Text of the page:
Konami is making a bid for the dollars of two very different demographics today with the release of Karaoke Revolution Party for the PlayStation 2, Xbox, and GameCube and Suikoden Tactics for the PSP.
For the social gamer who firmly believes in the old adage "the more, the merrier," Karaoke Revolution Party brings with it twice as many opportunities to embarrass oneself in front of friends as any other Revolution game yet. The new sing and dance mode injects Dance Dance Revolution-style gameplay into the Karaoke Revolution formula, calling on gamers to work the soft shoe while hitting the high notes. The game also boasts the largest soundtrack yet for the series, with more than 50 songs, expanded multiplayer modes, and support for console-specific features, like the PS2's EyeToy and song downloads through Xbox Live.
For a more solitary gaming experience, gamers can pick up Suikoden Tactics, a turn-based departure from the popular Suikoden line of role-playing games. The style of gameplay isn't the only departure from series tradition. Whereas previous games let players recruit from 108 characters to bring into battle, Suikoden Tactics has a cast of more than 70 characters, only 50 or so of which can be brought into battle.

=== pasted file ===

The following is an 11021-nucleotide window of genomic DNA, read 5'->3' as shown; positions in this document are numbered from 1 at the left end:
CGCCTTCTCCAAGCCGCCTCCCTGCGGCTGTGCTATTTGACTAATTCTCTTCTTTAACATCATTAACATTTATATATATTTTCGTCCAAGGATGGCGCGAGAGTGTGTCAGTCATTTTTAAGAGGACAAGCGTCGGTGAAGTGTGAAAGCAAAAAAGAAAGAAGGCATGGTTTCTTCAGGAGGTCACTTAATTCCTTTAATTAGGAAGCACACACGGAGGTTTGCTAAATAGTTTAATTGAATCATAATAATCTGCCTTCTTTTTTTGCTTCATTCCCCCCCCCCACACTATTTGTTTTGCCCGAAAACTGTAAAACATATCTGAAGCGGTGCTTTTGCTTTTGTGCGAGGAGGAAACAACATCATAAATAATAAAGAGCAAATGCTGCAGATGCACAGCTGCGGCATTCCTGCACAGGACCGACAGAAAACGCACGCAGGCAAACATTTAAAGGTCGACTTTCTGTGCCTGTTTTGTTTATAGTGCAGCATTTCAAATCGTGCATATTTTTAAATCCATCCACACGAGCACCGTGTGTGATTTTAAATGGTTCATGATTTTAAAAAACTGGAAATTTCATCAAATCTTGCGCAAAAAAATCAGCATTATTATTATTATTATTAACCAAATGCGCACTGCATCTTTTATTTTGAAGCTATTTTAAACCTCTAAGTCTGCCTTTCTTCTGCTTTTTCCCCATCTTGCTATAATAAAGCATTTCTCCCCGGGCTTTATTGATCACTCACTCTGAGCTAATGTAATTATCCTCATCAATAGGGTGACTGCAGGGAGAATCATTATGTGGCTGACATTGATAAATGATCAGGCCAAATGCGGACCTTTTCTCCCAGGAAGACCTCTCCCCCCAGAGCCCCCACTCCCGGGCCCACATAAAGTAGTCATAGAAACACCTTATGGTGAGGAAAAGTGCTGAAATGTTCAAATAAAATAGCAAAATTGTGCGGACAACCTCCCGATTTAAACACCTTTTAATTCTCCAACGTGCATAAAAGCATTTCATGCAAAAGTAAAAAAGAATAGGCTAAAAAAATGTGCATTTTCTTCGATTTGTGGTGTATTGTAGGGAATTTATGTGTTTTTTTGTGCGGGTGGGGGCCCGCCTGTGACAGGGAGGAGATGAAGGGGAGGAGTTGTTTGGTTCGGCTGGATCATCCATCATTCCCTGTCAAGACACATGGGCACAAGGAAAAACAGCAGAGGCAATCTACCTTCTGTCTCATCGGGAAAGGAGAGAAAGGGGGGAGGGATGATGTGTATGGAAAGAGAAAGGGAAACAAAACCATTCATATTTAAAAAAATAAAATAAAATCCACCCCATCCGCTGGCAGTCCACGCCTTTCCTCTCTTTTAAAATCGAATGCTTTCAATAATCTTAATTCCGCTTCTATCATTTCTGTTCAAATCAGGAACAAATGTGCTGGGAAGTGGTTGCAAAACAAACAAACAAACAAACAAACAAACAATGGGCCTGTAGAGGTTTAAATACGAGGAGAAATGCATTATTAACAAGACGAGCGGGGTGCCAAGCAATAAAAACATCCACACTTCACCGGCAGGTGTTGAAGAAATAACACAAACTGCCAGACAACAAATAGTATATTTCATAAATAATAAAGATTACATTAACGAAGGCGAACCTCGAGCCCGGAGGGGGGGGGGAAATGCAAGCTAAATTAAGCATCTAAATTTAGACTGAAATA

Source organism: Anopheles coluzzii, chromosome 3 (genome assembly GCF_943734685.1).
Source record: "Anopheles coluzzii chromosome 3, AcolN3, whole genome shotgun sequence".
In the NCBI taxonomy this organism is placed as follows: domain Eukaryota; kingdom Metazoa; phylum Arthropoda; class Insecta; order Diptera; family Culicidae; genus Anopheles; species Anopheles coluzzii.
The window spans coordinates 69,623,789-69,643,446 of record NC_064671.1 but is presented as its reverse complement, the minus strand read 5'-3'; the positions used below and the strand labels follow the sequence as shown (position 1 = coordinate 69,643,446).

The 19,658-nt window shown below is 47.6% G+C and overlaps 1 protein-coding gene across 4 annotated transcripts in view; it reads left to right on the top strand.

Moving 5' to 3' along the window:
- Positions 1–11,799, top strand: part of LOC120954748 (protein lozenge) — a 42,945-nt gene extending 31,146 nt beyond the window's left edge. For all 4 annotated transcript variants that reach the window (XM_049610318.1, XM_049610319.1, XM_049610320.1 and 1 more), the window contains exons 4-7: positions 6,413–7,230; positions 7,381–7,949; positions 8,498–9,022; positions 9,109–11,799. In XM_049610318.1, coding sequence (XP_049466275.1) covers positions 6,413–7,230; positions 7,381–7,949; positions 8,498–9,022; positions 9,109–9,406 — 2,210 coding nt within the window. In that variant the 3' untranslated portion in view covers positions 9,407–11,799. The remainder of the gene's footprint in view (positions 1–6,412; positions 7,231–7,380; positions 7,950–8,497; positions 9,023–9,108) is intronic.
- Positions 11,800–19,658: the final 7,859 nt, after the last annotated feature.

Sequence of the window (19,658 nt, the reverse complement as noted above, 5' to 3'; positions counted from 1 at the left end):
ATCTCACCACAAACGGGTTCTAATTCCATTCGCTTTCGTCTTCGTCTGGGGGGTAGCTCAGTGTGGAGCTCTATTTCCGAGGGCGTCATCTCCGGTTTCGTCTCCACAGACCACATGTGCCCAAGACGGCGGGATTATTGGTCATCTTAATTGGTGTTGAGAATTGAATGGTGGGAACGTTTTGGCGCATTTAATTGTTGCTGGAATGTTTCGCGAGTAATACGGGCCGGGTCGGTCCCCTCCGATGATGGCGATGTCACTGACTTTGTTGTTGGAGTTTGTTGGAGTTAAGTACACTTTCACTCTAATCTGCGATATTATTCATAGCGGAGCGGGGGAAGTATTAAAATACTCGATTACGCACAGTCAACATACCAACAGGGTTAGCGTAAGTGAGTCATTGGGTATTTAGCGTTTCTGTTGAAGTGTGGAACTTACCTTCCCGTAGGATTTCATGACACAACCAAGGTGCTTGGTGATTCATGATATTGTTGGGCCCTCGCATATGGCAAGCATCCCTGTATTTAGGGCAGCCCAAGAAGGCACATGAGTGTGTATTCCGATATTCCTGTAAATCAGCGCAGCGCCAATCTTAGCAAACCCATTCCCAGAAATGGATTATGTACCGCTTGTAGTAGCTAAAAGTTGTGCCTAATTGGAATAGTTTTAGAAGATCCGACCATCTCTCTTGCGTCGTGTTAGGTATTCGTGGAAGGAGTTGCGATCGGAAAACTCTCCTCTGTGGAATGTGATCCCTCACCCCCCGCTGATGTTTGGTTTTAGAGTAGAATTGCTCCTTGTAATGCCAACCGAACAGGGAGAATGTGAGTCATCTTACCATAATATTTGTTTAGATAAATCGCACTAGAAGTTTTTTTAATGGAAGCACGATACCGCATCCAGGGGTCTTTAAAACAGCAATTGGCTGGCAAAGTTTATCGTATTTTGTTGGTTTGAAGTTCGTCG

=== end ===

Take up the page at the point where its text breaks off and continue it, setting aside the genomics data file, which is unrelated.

However, the game is still grounded in the Suikoden universe, as it will feature a number of characters returning from previous Suikoden games. Konami has also promised that the game will shed new light on the events of Suikoden IV. Over the course of the game's 25 scenarios, players can merge characters' abilities with the combination attack system, take advantage of the terrain in new ways with the ground elemental system, and customize their characters' skills and weapons.
Karaoke Revolution Party is rated E for Everyone and is available with a microphone for $54.99 or on its own for $39.99. Suikoden Tactics is rated T for Teen and retails for $39.99. A limited number of Suikoden Tactics copies will come with a music CD featuring rearranged songs from previous Suikoden games. For more, check out GameSpot's previous coverage of both Karaoke Revolution Party and Suikoden Tactics.